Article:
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When sampling locations are known, the association between genetic and geographic distances can be tested by spatial autocorrelation or regression methods. These tests give some clues to the possible shape of the genetic landscape. Nevertheless, correlation analyses fail when attempting to identify where genetic barriers exist, namely, the areas where a(More)
Recently, a set of highly polymorphic chromosome Y specific microsatellites became available for forensic, population genetic and evolutionary studies. However, the lack of a mutation frequency estimate for these loci prevents a reliable application. We therefore used seven chromosome Y tetranucleotide repeat loci to screen 42 males who are descendants from(More)
The expansion of Bantu languages, which started around 5,000 years before present in west/central Africa and spread all throughout sub-Saharan Africa, may represent one of the major and most rapid demographic movements in the history of the human species. Although the genetic footprints of this expansion have been unmasked through the analyses of the(More)
Central Africa is currently peopled by numerous sedentary agriculturalist populations neighboring the largest group of mobile hunter-gatherers, the Pygmies [1-3]. Although archeological remains attest to Homo sapiens' presence in the Congo Basin for at least 30,000 years, the demographic history of these groups, including divergence and admixture, remains(More)
The human Y chromosome shows frequent structural variants, some of which are selectively neutral, while others cause impaired fertility due to the loss of spermatogenic genes. The large-scale use of multiple Y-chromosomal microsatellites in forensic and population genetic studies can reveal such variants, through the absence or duplication of specific(More)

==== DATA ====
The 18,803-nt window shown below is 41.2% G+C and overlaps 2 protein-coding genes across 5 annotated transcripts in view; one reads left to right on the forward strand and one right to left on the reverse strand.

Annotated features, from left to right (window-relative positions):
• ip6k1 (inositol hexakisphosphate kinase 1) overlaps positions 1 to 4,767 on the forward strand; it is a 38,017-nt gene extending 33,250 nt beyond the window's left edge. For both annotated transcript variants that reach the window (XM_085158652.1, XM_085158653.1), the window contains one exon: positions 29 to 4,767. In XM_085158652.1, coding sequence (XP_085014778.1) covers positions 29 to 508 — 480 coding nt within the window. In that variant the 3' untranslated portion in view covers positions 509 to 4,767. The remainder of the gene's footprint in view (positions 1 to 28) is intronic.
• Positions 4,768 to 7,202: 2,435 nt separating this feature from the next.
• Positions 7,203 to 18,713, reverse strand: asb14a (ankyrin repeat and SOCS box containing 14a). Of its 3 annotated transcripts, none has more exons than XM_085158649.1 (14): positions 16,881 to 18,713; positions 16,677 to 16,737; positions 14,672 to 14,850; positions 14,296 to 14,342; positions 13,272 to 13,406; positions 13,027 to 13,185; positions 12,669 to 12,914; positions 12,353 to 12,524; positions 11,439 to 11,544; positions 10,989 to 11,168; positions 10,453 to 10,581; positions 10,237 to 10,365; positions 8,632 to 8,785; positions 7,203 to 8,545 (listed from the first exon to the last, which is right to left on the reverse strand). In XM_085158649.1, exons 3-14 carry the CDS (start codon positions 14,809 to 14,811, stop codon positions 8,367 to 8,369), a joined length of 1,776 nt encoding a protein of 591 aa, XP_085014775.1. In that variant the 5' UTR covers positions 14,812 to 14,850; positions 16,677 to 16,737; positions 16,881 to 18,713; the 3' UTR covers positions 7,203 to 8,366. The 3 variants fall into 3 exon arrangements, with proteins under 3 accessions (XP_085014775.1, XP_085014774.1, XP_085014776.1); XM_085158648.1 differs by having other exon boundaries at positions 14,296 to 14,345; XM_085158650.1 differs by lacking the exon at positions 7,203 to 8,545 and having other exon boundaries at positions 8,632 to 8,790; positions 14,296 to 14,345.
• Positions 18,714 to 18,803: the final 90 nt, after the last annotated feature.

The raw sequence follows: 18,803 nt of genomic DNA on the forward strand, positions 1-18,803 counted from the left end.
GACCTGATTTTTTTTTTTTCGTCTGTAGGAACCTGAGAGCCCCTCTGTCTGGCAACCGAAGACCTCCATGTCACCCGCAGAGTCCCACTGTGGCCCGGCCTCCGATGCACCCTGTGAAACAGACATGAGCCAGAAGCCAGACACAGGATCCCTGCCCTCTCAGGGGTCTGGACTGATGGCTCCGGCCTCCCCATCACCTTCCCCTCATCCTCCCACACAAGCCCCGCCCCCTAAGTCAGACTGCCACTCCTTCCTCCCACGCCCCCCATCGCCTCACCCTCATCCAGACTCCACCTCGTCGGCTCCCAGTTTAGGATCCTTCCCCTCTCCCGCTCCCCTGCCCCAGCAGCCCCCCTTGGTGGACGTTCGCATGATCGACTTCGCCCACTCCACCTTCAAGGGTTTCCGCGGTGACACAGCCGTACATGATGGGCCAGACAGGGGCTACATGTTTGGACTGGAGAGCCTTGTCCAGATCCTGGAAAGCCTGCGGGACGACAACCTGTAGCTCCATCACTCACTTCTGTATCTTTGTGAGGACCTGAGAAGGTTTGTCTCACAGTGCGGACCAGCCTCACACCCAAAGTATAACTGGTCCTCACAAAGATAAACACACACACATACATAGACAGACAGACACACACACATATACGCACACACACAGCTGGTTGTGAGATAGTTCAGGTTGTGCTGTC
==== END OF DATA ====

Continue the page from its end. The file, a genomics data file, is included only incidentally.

We studied mutations in the mtDNA control region (CR) using deep-rooting French-Canadian pedigrees. In 508 maternal transmissions, we observed four substitutions (0.0079 per generation per 673 bp, 95% CI 0.0023-0.186). Combined with other familial studies, our results add up to 18 substitutions in 1,729 transmissions (0.0104), confirming earlier findings of(More)
Two groups of populations with completely different lifestyles-the Pygmy hunter-gatherers and the Bantu-speaking farmers-coexist in Central Africa. We investigated the origins of these two groups and the interactions between them, by analyzing mtDNA variation in 1,404 individuals from 20 farming populations and 9 Pygmy populations from Central Africa, with(More)
High-frequency microsatellite haplotypes of the male-specific Y-chromosome can signal past episodes of high reproductive success of particular men and their patrilineal descendants. Previously, two examples of such successful Y-lineages have been described in Asia, both associated with Altaic-speaking pastoral nomadic societies, and putatively linked to(More)
The 6 million French-Canadians of Québec derive from a relatively small number of founders. Consequently, some hereditary diseases, which may or may not present a worldwide distribution, have been detected in high frequency in this population. Several studies, however, indicate a nonuniform distribution of these diseases through the population, suggesting(More)
The transition from hunting and gathering to farming involved a major cultural innovation that has spread rapidly over most of the globe in the last ten millennia. In sub-Saharan Africa, hunter-gatherers have begun to shift toward an agriculture-based lifestyle over the last 5,000 years. Only a few populations still base their mode of subsistence on hunting(More)